The personal drone industry has seen an incredible influx of interest over the last decade. Thousands of new drones make their maiden flights each day, and the number of active pilots of unmanned aerial vehicles (UAVs) is increasing at a drastic rate.
While this is all good news for drone manufacturers, drone retailers, children (and adults) who have an interest in mechanics and/or aviation, and industries that can use drones to their financial and tactical advantage, the prevalence of drones darting through the sky (often in residential neighborhoods and commercial areas that are understandably sensitive to such devices) does raise a few important questions.
In this article, we’ll discuss the issue of needing a drone license for piloting a drone.
There is not a simple “yes” or “no” answer to this query, as regulations and requirements differ depending on the location in which the drone is being flown, and the purpose of the flight.
In the following paragraphs we’ll discuss drone pilot licensing requirements for flying a drone recreationally as well as commercially, and we’ll also delve into the topic of obtaining a remote pilot’s license (should the need arise).
Flying a Drone Recreationally
The Federal Aviation Administration (FAA) has provided clear guidelines regarding pilot drone license requirements for flying drones recreationally. If you fly your drone indoors, you don’t need a remote pilot’s license and you may not even need to register your drone with the FAA.
If you fly your drone outdoors for recreational purposes then you will need to register the device if it weighs more than 0.55 pounds. At this point you have two options for flying your drone recreationally. According to the FAA, you do NOT need to obtain a remote pilot license under the following conditions:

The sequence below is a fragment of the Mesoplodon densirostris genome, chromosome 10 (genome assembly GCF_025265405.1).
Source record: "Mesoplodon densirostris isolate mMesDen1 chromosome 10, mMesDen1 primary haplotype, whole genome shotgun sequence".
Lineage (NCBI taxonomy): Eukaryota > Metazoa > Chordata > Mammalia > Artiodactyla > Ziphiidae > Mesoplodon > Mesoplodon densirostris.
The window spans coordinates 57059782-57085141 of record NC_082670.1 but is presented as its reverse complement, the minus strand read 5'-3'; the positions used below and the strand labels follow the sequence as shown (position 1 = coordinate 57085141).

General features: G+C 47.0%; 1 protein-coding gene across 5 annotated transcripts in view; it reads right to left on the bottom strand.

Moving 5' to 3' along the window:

- You are flying the drone purely as a hobby and for solely recreational reasons.
- You follow the guidelines set forth by your local community.
- You keep your drone within a visual line-of-sight.
- Yield to any and all manned aircraft.
- Remain at least five miles away from airports and air traffic control towers.
- Your drone must not weigh more than 55 pounds.
You can also fly your drone for recreational purposes if you or someone monitoring you has a valid remote pilot license. The restrictions for such recreational flights are as follows, according to the FAA website:
- You must register your aircraft as a non-model, unmanned aerial vehicle.
- You must adhere to the FAA’s Small UAS Rule, Part 107.
- It is an absolute requirement that if you operate your drone under this second set of rules that either you or someone supervising you has a valid remote pilot’s license.
Long story short, if you plan to fly your drone in a field, park, or other area where there manned aircraft aren’t constantly passing through and there is no immediate threat to power lines or people then you do not need a remote pilot’s license, although you will likely need to register your drone and ensure that you are only using the device as a hobby.
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Drone License for Flying a Drone Commercially
As with most things in the United States and many other countries, flying a drone as a way to make money means you have to cut your way through a lot of red tape that wouldn’t otherwise exist if you were doing the exact same activity simply for fun.
First, you must register your commercial drone and obtain an airworthiness certificate for the drone. This is mainly required for insurance purposes. You must also follow all federal, state and local laws regarding UAV operation, including details such as:
- Recording capabilities
- Distance from schools, banks, federal buildings, etc.
- Obtaining a remote pilot certificate
In order to operate a drone for any business purposes (to make money) in the United States you will need a license.
This is called a Remote Pilot Certificate.
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If you or your drone are coming from another country then you must apply for a waiver exemption to conduct your drone in a commercial manner. The FAA does not recognize international drone pilot certificates and you could easily find yourself and your company in hot water by ignoring this law.